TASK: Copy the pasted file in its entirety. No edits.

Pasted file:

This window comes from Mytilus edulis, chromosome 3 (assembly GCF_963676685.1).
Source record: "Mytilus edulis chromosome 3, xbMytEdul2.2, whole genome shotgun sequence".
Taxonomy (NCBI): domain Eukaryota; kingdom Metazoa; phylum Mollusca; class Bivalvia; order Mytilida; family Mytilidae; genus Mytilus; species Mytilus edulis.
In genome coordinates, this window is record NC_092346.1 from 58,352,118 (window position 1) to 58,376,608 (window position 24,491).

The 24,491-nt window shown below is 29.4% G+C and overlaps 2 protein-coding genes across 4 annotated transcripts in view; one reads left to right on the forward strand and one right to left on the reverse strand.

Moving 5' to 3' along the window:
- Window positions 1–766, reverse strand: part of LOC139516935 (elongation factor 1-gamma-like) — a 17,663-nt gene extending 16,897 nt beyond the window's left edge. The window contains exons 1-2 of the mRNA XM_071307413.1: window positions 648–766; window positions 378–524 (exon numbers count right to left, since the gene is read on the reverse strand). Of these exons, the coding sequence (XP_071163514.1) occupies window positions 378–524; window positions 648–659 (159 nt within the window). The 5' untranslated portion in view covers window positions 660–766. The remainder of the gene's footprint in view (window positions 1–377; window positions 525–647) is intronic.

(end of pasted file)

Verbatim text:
This window comes from Mytilus edulis, chromosome 3 (assembly GCF_963676685.1).
Source record: "Mytilus edulis chromosome 3, xbMytEdul2.2, whole genome shotgun sequence".
Taxonomy (NCBI): domain Eukaryota; kingdom Metazoa; phylum Mollusca; class Bivalvia; order Mytilida; family Mytilidae; genus Mytilus; species Mytilus edulis.
In genome coordinates, this window is record NC_092346.1 from 58,352,118 (window position 1) to 58,376,608 (window position 24,491).

The 24,491-nt window shown below is 29.4% G+C and overlaps 2 protein-coding genes across 4 annotated transcripts in view; one reads left to right on the forward strand and one right to left on the reverse strand.

Moving 5' to 3' along the window:
- Window positions 1–766, reverse strand: part of LOC139516935 (elongation factor 1-gamma-like) — a 17,663-nt gene extending 16,897 nt beyond the window's left edge. The window contains exons 1-2 of the mRNA XM_071307413.1: window positions 648–766; window positions 378–524 (exon numbers count right to left, since the gene is read on the reverse strand). Of these exons, the coding sequence (XP_071163514.1) occupies window positions 378–524; window positions 648–659 (159 nt within the window). The 5' untranslated portion in view covers window positions 660–766. The remainder of the gene's footprint in view (window positions 1–377; window positions 525–647) is intronic.